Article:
Now and Then explores the stories behind Toronto’s historical plaques and monuments.
This summer, countless city goers will be Snapchatting or Instagramming videos or photos of themselves taking the ferry to the Toronto Island. The wake of the boat at it crosses the water and the view of the skyline on the way out and the way back in are popular, even if overdone, shots.
Although the city has changed substantially over the past hundred years, visiting the Island and enjoying the breeze on the boat hasn’t. In fact, you might even be taking the same boat as your Edwardian predecessors.
The City of Toronto has five ferries that bring people between the Island and the mainland—the Sam McBride, the Thomas Rennie, the Wm. Inglis, The Ongiara (which can carry vehicles), and the Trillium. The Trillium is the heaviest of the fleet, weighing in at over 611 tons, and the oldest. It was built by the Polson Iron Works and launched in 1910, joining other flower ships: the Bluebell, Primose, and Mayflower.
The Trillium is a steam-powered side-wheeler ferry (the only steam-powered ferry in the City of Toronto fleet), and was originally operated by the Toronto Ferry Company. In 1926, the City of Toronto took over ferry services and ownership of the Trillium was transferred. Gradually, steam-powered boats were phased out, and the Trillium was retired in 1956. It rested near the filtration plant at the Toronto Island for years.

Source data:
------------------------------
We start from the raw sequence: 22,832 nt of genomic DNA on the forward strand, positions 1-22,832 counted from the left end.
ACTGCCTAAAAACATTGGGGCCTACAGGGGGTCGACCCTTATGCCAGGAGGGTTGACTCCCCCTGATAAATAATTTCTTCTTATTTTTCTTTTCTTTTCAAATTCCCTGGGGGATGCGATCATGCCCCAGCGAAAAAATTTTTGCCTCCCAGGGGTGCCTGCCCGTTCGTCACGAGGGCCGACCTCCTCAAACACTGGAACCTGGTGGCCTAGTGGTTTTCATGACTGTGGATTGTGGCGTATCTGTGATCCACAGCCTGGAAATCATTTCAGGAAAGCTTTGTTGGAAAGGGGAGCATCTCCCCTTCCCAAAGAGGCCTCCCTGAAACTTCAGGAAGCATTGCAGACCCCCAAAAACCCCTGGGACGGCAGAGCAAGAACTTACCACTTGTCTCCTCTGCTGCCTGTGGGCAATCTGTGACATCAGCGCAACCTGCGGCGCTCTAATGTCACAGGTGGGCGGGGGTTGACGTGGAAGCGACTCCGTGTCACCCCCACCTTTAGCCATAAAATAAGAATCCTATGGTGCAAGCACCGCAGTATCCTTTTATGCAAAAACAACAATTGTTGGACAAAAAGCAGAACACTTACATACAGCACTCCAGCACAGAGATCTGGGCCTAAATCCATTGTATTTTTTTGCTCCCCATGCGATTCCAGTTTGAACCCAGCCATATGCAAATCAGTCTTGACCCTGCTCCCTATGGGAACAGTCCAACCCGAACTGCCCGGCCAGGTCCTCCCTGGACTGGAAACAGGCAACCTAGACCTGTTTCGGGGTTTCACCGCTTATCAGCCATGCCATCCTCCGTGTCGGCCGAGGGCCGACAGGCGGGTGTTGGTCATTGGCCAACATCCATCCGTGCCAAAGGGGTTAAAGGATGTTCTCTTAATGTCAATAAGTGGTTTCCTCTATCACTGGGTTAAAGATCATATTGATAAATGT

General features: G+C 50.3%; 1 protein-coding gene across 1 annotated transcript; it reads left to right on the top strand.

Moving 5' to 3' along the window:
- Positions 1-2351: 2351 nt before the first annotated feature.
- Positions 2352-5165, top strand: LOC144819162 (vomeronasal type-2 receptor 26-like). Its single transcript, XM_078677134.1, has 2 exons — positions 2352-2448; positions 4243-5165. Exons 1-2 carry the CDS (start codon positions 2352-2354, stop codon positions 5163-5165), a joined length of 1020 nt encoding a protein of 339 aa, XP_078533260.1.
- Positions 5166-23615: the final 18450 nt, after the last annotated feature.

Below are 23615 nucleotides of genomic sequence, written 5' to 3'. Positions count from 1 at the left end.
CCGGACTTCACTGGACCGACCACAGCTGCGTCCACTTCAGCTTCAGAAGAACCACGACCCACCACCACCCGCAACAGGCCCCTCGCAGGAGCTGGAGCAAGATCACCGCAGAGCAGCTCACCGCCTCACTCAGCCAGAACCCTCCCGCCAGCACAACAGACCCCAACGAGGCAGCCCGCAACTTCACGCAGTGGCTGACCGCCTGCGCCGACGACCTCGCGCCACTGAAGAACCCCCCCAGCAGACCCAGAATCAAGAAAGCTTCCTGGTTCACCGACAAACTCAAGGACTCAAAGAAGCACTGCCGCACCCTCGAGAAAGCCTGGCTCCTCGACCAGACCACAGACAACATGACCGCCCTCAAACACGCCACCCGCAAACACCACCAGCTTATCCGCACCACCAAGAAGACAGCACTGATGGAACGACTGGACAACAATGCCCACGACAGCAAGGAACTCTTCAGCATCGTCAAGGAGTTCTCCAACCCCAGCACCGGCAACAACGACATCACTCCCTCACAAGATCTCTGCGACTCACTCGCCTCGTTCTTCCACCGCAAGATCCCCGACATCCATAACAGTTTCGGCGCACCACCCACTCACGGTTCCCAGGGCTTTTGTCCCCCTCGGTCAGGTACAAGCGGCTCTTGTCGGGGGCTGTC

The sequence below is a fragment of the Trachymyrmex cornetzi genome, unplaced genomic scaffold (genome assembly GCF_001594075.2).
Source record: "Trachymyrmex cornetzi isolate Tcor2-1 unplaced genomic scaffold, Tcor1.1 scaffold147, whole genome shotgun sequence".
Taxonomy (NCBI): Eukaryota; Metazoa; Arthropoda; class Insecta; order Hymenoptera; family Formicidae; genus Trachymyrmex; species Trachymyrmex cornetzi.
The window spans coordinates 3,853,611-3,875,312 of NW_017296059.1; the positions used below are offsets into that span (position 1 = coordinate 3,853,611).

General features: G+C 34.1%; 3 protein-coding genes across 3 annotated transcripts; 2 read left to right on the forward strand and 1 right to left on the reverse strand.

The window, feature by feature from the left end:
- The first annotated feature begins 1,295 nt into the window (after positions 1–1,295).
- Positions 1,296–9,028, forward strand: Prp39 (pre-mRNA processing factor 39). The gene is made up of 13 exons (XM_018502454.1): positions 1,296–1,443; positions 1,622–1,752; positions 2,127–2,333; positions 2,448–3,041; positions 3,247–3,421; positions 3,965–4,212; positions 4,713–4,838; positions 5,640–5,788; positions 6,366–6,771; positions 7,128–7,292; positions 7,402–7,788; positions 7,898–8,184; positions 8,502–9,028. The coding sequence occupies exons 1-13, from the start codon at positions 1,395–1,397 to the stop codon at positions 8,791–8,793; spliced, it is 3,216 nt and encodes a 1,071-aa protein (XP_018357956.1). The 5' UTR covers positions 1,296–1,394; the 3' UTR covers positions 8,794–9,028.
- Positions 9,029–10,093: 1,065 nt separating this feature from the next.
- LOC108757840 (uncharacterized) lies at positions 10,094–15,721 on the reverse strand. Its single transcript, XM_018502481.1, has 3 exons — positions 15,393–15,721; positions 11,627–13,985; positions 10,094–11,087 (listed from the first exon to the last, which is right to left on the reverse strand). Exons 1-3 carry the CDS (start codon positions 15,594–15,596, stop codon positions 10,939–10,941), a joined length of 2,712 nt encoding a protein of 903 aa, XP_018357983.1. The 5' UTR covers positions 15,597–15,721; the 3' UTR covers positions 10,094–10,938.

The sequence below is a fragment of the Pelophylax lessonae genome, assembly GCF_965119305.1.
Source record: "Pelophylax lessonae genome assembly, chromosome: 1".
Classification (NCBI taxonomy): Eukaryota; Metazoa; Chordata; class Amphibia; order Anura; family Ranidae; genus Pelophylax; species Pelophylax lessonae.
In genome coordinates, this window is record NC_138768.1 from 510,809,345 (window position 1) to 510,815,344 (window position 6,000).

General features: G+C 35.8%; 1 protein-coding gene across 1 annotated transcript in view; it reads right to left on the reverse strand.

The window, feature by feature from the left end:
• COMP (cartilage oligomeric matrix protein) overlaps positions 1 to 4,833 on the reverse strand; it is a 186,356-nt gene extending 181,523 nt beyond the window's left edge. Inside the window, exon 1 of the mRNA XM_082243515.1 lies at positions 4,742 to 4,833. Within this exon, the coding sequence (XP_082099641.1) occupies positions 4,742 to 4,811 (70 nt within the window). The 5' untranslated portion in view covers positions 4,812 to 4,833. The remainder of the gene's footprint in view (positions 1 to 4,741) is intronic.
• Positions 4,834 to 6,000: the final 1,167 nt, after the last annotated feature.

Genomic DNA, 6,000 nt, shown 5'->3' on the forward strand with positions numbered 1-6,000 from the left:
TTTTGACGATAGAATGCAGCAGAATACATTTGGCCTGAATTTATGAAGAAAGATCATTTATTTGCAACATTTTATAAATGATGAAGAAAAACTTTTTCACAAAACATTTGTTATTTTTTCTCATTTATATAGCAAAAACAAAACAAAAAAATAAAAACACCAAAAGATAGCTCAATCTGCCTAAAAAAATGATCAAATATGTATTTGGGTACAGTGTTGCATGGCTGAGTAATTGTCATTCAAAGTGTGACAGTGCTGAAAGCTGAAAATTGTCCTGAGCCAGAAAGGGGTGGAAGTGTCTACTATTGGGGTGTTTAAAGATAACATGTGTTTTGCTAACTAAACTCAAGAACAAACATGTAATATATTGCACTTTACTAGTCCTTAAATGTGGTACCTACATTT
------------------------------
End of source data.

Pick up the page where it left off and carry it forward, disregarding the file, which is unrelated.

According to a 1963 article in the Toronto Star, a brief note in the column “In Town and Out,” the City purchased Bluebell and Trillium to convert them into sewage disposal craft. Bluebell apparently sank on a trial run, before extra floatation devices were attached. In 1973, conversations began about fixing up the old boat and having it steam across the water once again. Reaction seemed favourable: people were impressed with how old the boat was and felt it could be like a floating museum. In 1973, Alan Howard, then the curator of the Marine Museum of Upper Canada, spoke to the Star about the old ferry and its historical value, as well as some of its quirks, like an engine defect that made a knocking noise. “It almost had a conga beat,” he said. “I half-expected that all the passengers would form a line and snake-dance across the deck.”
In 1974, rebuilding and fixing of the Trillium began and lasted for two years and cost more than $1 million. The ship started taking passengers over the lake, with its original steam engine, and hosted Caribana parties and moonlight jazz cruises. On its second maiden voyage, on May 19, 1976, a spray from a fireboat intended as a salute ended up pouring water all over the boat and the guests all dressed up for the trip. On passenger told the Star, “I have never seen a fireboat in operation before and I never want to see one from that distance again.” The newspaper reported that she was drying her hair at the time.
Trillium has two plaques about its history—one, from Heritage Toronto, in the ferry terminal, and one from 1985 from the Toronto Historical Board, which is on the ferry itself.
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